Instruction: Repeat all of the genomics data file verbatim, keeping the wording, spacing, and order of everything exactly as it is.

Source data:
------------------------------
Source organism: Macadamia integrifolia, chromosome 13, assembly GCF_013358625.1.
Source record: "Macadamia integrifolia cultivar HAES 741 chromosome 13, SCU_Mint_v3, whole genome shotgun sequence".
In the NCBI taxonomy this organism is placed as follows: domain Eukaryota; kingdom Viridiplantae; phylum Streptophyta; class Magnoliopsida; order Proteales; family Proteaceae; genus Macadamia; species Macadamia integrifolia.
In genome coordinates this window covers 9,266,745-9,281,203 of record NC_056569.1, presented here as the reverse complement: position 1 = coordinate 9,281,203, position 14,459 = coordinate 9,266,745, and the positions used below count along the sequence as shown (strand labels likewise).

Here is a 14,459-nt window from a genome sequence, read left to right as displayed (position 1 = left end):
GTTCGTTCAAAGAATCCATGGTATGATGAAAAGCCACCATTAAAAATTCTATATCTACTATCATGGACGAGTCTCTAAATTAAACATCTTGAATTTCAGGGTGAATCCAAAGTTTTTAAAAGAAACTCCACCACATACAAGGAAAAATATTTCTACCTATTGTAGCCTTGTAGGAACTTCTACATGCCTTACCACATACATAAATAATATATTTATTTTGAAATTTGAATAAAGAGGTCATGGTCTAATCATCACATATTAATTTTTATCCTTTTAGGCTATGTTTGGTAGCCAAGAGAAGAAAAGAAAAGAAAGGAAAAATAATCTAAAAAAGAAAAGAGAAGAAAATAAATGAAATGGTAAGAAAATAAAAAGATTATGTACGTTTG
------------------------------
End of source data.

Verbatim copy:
Source organism: Macadamia integrifolia, chromosome 13, assembly GCF_013358625.1.
Source record: "Macadamia integrifolia cultivar HAES 741 chromosome 13, SCU_Mint_v3, whole genome shotgun sequence".
In the NCBI taxonomy this organism is placed as follows: domain Eukaryota; kingdom Viridiplantae; phylum Streptophyta; class Magnoliopsida; order Proteales; family Proteaceae; genus Macadamia; species Macadamia integrifolia.
In genome coordinates this window covers 9,266,745-9,281,203 of record NC_056569.1, presented here as the reverse complement: position 1 = coordinate 9,281,203, position 14,459 = coordinate 9,266,745, and the positions used below count along the sequence as shown (strand labels likewise).

Here is a 14,459-nt window from a genome sequence, read left to right as displayed (position 1 = left end):
GTTCGTTCAAAGAATCCATGGTATGATGAAAAGCCACCATTAAAAATTCTATATCTACTATCATGGACGAGTCTCTAAATTAAACATCTTGAATTTCAGGGTGAATCCAAAGTTTTTAAAAGAAACTCCACCACATACAAGGAAAAATATTTCTACCTATTGTAGCCTTGTAGGAACTTCTACATGCCTTACCACATACATAAATAATATATTTATTTTGAAATTTGAATAAAGAGGTCATGGTCTAATCATCACATATTAATTTTTATCCTTTTAGGCTATGTTTGGTAGCCAAGAGAAGAAAAGAAAAGAAAGGAAAAATAATCTAAAAAAGAAAAGAGAAGAAAATAAATGAAATGGTAAGAAAATAAAAAGATTATGTACGTTTG